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Progress on protecting rural hedgerows in England

As reported previously, the government has been developing plans to reinstate protections for rural hedgerows in England, which lapsed following the post-Brexit phase-out of European farming policy. Pleasingly, following strong support from a wide range of stakeholders, new regulations have been prepared and were laid in parliament in mid-April. Read on for a summary of the latest progress.

What do the regulations cover?

The new regulations seek to put basic hedgerow management practices into law; the requirements will be familiar to any farmer or landowner that previously received payments under the Basic Payments Scheme.

The rules will include:

  • Requirement that a 2-metre buffer strip, measured from the centre of a hedgerow, is established, and maintained. No cultivation, or application of fertilisers or pesticides should take place within the buffer strip.
  • A hedgerow cutting ban from 1 March to 31 August.

These rules are designed to prevent harm to the structure and health of hedgerows and ensure that they remain valuable assets for wildlife and the environment.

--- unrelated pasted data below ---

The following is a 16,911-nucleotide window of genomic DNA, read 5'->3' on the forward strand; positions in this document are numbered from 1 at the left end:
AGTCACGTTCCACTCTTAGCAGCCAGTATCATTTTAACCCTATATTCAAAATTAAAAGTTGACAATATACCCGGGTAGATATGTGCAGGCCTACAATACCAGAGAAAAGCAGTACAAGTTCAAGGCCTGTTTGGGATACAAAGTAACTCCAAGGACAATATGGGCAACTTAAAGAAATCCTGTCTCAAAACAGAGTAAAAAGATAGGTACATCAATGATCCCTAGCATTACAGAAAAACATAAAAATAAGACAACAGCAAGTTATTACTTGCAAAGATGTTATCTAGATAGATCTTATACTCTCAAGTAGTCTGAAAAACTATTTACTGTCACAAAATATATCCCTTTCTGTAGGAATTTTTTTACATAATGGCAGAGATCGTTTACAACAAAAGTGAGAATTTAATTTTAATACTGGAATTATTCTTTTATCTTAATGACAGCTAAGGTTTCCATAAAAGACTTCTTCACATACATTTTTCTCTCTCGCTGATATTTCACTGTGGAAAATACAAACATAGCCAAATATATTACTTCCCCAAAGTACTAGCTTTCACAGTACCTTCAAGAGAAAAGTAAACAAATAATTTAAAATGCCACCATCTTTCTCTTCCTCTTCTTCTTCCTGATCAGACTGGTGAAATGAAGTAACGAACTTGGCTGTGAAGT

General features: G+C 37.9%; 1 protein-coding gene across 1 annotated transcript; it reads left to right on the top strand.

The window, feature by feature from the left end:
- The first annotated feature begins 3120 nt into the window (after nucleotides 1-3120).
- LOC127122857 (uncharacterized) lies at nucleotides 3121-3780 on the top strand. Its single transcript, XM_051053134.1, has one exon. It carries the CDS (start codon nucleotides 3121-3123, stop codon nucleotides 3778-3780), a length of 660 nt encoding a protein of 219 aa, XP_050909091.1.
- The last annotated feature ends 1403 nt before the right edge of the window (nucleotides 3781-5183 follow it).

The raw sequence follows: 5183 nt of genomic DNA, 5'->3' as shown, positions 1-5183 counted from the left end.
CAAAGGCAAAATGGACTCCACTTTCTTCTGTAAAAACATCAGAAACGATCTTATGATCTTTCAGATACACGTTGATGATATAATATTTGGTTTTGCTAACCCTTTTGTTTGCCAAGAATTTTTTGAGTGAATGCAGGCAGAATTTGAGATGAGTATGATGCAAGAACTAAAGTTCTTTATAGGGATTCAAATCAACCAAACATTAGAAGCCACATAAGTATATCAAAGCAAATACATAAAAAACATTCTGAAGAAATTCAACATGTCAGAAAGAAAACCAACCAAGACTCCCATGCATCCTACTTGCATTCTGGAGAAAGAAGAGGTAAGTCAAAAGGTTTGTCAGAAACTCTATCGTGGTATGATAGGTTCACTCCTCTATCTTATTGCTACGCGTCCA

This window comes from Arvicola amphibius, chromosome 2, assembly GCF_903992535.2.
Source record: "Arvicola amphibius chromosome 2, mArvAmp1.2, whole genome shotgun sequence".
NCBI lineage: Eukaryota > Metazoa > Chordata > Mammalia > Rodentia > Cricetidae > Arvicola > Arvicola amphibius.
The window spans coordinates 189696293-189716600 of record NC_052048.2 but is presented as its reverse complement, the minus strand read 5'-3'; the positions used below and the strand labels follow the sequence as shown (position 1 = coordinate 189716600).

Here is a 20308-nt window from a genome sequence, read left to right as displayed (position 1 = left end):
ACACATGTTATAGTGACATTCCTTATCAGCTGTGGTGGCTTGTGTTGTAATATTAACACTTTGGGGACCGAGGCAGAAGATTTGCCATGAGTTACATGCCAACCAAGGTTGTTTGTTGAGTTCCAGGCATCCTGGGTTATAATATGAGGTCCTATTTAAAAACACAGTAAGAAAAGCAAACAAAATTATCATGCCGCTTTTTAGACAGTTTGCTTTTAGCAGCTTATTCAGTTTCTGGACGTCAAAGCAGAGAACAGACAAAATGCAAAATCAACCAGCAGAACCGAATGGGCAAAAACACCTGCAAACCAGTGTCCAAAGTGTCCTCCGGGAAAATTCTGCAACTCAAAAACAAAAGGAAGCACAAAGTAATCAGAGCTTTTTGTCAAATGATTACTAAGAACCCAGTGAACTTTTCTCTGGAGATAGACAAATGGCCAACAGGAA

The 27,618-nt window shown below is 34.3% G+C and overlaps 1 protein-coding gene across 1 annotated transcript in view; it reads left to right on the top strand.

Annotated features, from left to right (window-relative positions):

While the rules are generally consistent with previous requirements, if agreed by parliament, they will apply to all agricultural land, rather than only where Basic Payments were received. However, there are some proposed exemptions, and it is recommended that any farmer or landowner refers to the detail in the draft regulations. There is also advice available from sector organisations, such as the NFU. Further guidance will be made available by the government, which should help landowners understand how the rules will affect them.

For clarity, the new regulations cover the management of hedgerows. The removal of hedgerows is regulated by local planning authorities separately under the Hedgerow Regulations 1997, to which there is currently no proposed change.

How will the rules be enforced?

The Rural Payments Agency (RPA) will be the regulator for the new hedgerow management regulations. Guidance about the rules and enforcement will be consulted on and published in due course, and this will be communicated to key stakeholders. The RPA currently intend to follow an ‘advice-led’ approach, and will seek to be fair and proportionate, but there will also be a range of sanctions that they can use in cases of non-compliance. Further detail should also be forthcoming on any plans for monitoring and reporting – for example, questions remain about whether there will be proactive inspections and if not, how possible breaches of the rules would be identified.

When would they come into force?

If agreed by parliament, the regulations will come into force immediately, reflecting a sense of urgency to bring back these important rules.

We hope that the pace is kept up and that the regulations go smoothly through parliamentary processes. We will keep close watch on this important policy area and provide further updates!